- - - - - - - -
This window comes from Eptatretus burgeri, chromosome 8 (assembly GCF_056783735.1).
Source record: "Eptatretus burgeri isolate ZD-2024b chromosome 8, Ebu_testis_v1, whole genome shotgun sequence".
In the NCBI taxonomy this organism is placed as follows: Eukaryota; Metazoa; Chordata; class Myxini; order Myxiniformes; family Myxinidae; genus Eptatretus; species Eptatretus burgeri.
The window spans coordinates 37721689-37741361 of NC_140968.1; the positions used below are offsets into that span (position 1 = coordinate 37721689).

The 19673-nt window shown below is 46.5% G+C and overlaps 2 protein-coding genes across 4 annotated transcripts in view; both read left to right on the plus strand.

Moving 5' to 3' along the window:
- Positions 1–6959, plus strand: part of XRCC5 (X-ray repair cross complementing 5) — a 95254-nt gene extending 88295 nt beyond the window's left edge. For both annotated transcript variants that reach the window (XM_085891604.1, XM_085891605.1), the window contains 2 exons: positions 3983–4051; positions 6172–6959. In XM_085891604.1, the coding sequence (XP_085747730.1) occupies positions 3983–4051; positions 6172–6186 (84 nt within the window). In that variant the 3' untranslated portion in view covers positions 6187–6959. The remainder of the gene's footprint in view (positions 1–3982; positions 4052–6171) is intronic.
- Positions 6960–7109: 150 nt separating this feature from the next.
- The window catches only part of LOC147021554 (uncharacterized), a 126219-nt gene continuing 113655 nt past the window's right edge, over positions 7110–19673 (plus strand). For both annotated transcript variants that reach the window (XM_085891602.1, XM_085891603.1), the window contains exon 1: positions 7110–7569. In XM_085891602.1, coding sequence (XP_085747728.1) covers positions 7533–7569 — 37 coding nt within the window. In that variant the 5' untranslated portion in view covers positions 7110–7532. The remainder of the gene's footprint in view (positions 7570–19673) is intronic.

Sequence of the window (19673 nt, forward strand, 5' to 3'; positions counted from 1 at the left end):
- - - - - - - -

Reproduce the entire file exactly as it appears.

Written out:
This window comes from Eptatretus burgeri, chromosome 8 (assembly GCF_056783735.1).
Source record: "Eptatretus burgeri isolate ZD-2024b chromosome 8, Ebu_testis_v1, whole genome shotgun sequence".
In the NCBI taxonomy this organism is placed as follows: Eukaryota; Metazoa; Chordata; class Myxini; order Myxiniformes; family Myxinidae; genus Eptatretus; species Eptatretus burgeri.
The window spans coordinates 37721689-37741361 of NC_140968.1; the positions used below are offsets into that span (position 1 = coordinate 37721689).

The 19673-nt window shown below is 46.5% G+C and overlaps 2 protein-coding genes across 4 annotated transcripts in view; both read left to right on the plus strand.

Moving 5' to 3' along the window:
- Positions 1–6959, plus strand: part of XRCC5 (X-ray repair cross complementing 5) — a 95254-nt gene extending 88295 nt beyond the window's left edge. For both annotated transcript variants that reach the window (XM_085891604.1, XM_085891605.1), the window contains 2 exons: positions 3983–4051; positions 6172–6959. In XM_085891604.1, the coding sequence (XP_085747730.1) occupies positions 3983–4051; positions 6172–6186 (84 nt within the window). In that variant the 3' untranslated portion in view covers positions 6187–6959. The remainder of the gene's footprint in view (positions 1–3982; positions 4052–6171) is intronic.
- Positions 6960–7109: 150 nt separating this feature from the next.
- The window catches only part of LOC147021554 (uncharacterized), a 126219-nt gene continuing 113655 nt past the window's right edge, over positions 7110–19673 (plus strand). For both annotated transcript variants that reach the window (XM_085891602.1, XM_085891603.1), the window contains exon 1: positions 7110–7569. In XM_085891602.1, coding sequence (XP_085747728.1) covers positions 7533–7569 — 37 coding nt within the window. In that variant the 5' untranslated portion in view covers positions 7110–7532. The remainder of the gene's footprint in view (positions 7570–19673) is intronic.

Sequence of the window (19673 nt, forward strand, 5' to 3'; positions counted from 1 at the left end):